CCM Diary: Blister-proofing

To get my miles in today, I ran to Casey’s, loped around the course in 33:48, and then ran back home.  I would have missed the SRR chicken wing contest by running home instead of hanging out in the bar after the race, but the contest was postponed until next week.  Spicy chicken wings just before bedtime aren’t going to help me sleep, but when it comes to free food, I am weak.

I didn’t have any blisters when I got home.  Thankfully, that’s not unusual these days.  I’ve finally figured out how to battle the blisters to a draw.  As long as I pay attention, I almost always finish my run with the same amount of skin as I started with.

My right foot is turned out so much that I’m forced to toe-off the side of the ball of my foot when I run.  That puts an extraordinary amount of force on a very small area and also grinds my big toe against the rough stitching and seams on the side of my shoe’s toebox.  If I go out without any protection, even if it’s only for a short run, I will get blisters.  And for years, I’d always come home with blisters after a long run, no matter what I tried.

I’ve stuck all sorts of elaborate patches and gunk to my feet to try and protect them from the friction of running.  Then I read a recommendation in Marshall Ulrich’s book for Engo patches.  Now, I stick an Engo on each insole at the ball of my foot.  The patch has a slick surface that reduces the friction between my foot and my shoe.  They last a long time, and they make a big difference.  I hardly have to worry at all about my left foot anymore, and the patch works with the things I use to protect my right foot to make blisters a rare occurrence.

Once I got the Engo patches, I found that I did quite well with simple Band-Aid Tough Strips. Tough Strips use a stronger adhesive than regular bandaids.  I tried to save a few bucks by using store brands, but the name brand adhesive is a lot more reliable.  The flexible fabric Tough Strips work well enough for shorter runs, but when I need more protection on my right foot, I use a waterproof Tough Strip to hold the fabric strip down and cover more of the surface of my foot.  The waterproof Tough Strips are especially hard to peel off.  The Tough Strips don’t always stay stuck to my foot, but they stay stuck to each other and the pocket that makes tends to stay in place and continue protecting my foot.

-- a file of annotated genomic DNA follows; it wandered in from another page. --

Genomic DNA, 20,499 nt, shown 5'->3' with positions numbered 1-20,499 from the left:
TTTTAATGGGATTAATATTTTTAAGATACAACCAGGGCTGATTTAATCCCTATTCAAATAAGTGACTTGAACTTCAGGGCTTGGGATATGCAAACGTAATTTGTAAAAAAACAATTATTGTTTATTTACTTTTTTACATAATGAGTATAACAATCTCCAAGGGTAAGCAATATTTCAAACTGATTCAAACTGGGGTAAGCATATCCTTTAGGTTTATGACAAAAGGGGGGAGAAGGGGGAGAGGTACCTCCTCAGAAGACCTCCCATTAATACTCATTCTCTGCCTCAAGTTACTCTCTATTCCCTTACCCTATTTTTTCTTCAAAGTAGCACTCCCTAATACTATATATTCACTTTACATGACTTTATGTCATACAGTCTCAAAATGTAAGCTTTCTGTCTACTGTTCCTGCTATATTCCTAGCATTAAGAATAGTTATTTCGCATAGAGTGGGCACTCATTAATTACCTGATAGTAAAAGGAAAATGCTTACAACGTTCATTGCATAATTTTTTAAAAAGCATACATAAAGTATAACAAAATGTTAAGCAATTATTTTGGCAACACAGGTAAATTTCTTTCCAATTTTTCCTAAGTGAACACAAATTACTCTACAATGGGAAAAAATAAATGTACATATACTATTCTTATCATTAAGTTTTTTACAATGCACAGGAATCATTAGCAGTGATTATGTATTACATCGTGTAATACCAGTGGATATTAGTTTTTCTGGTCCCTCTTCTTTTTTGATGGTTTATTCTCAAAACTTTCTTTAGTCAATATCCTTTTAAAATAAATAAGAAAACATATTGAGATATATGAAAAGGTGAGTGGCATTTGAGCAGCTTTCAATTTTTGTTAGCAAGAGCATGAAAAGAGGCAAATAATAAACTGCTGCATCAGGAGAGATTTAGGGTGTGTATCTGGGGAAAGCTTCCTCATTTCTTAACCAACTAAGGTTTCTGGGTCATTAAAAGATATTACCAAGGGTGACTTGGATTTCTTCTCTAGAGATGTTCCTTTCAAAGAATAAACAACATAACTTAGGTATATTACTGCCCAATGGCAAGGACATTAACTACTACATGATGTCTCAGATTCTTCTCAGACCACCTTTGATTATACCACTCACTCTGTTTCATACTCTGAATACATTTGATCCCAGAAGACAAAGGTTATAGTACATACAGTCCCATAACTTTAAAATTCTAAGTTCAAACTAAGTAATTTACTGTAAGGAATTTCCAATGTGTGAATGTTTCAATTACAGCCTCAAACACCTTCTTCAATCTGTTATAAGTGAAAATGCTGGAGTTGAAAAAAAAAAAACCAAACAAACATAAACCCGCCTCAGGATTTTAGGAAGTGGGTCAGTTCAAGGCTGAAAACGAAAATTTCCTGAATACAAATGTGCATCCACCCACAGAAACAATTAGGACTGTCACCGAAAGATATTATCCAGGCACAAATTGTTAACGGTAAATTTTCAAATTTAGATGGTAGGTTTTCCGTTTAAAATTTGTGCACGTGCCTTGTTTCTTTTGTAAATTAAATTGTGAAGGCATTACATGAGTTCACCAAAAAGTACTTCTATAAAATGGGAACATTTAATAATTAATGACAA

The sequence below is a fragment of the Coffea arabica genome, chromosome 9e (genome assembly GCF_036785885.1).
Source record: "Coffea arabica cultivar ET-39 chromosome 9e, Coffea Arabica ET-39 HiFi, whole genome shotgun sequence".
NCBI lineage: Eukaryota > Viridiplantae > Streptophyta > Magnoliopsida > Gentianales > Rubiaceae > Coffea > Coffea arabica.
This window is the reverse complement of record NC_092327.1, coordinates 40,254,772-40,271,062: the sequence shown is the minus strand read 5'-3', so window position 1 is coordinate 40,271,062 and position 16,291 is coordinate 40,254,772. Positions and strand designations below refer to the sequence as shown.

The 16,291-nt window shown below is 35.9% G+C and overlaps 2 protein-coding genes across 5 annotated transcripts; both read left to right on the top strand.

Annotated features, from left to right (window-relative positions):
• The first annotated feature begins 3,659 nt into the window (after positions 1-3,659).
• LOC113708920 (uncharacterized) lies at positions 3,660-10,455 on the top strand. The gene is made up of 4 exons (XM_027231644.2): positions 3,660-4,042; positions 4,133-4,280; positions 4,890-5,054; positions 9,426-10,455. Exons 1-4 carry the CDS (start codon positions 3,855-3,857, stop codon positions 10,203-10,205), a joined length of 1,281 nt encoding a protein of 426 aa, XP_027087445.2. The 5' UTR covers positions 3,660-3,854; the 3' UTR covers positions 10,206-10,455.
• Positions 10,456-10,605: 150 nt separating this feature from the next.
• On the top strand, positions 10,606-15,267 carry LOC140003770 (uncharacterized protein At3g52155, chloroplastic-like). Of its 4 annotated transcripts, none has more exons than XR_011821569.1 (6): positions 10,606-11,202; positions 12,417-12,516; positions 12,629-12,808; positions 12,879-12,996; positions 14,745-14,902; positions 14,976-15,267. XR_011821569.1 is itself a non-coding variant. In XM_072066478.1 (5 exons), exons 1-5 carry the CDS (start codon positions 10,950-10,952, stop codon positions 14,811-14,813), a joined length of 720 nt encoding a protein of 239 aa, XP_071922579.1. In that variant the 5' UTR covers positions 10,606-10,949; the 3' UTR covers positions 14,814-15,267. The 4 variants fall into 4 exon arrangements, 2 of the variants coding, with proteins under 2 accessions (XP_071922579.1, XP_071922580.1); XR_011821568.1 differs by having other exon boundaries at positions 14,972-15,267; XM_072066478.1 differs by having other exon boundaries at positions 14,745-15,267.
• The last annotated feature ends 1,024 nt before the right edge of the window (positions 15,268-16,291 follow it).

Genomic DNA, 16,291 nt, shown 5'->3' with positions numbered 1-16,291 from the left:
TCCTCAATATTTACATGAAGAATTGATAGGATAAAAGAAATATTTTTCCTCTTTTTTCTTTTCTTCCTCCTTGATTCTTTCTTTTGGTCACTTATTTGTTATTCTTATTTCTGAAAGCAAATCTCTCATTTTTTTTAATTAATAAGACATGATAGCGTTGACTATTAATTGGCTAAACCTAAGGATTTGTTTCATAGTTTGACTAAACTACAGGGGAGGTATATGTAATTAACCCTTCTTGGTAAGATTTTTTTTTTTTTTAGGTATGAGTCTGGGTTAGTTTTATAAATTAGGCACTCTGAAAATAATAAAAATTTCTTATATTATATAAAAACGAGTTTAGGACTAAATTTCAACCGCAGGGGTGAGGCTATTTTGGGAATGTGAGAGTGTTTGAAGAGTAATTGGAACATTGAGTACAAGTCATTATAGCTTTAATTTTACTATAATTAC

I tried using an Engo where my big toe rubs on the side of my toebox, but it didn’t stick there as well as it does on the insole, and when an Engo peels off, the glue it leaves behind causes extra problems.  Instead, I use large FootSmart toe caps to protect my big toe.  They’re three for $15, but each one lasts for weeks.

Of course, the basics still matter.  Blister protection starts with shoes that fit properly.  It’s also important to have the right socks.  A good sock wicks away as much sweat as possible and provides some additional protection against friction without adding more seams or lumps for my foot to rub against.  My favorites are Wigwam Ultimax Ironman Triathlete socks.  Not only do they work well, but they last forever.  I’ve never had a pair wear out, though I have had to throw some away after they got too encrusted with adhesive from the things I’ve stuck to my feet.

Even with everything else I do, my foot still tries to protect itself by building calluses, but when they get too thick, they do more harm than good.  Instead of protecting me, a thick callus is just one more lump grinding against the soft skin underneath.  There’s nothing worse than a big blister buried deep under a thick callus.  It’s like having a pothole torn in my foot.

So I keep my calluses trimmed.  My callus shaver has a little razor blade that slices right through the thick layers of callus.  If I shave my calluses regularly, that does a lot to reduce the blisters.  The trick is to avoid shaving the calluses too close.  It’s easy to remove too much and eliminate the protection they provide.  And if I’m not careful, it’s easy to slice past the callus and draw blood, which can be just as bad as a blister.

It takes a lot of maintenance to stay blister-free, but it’s worth it.  I’m much happier when I’m using my pins to hold bib numbers, and not for popping blisters.

(11.9 mi. run; 147.5#)

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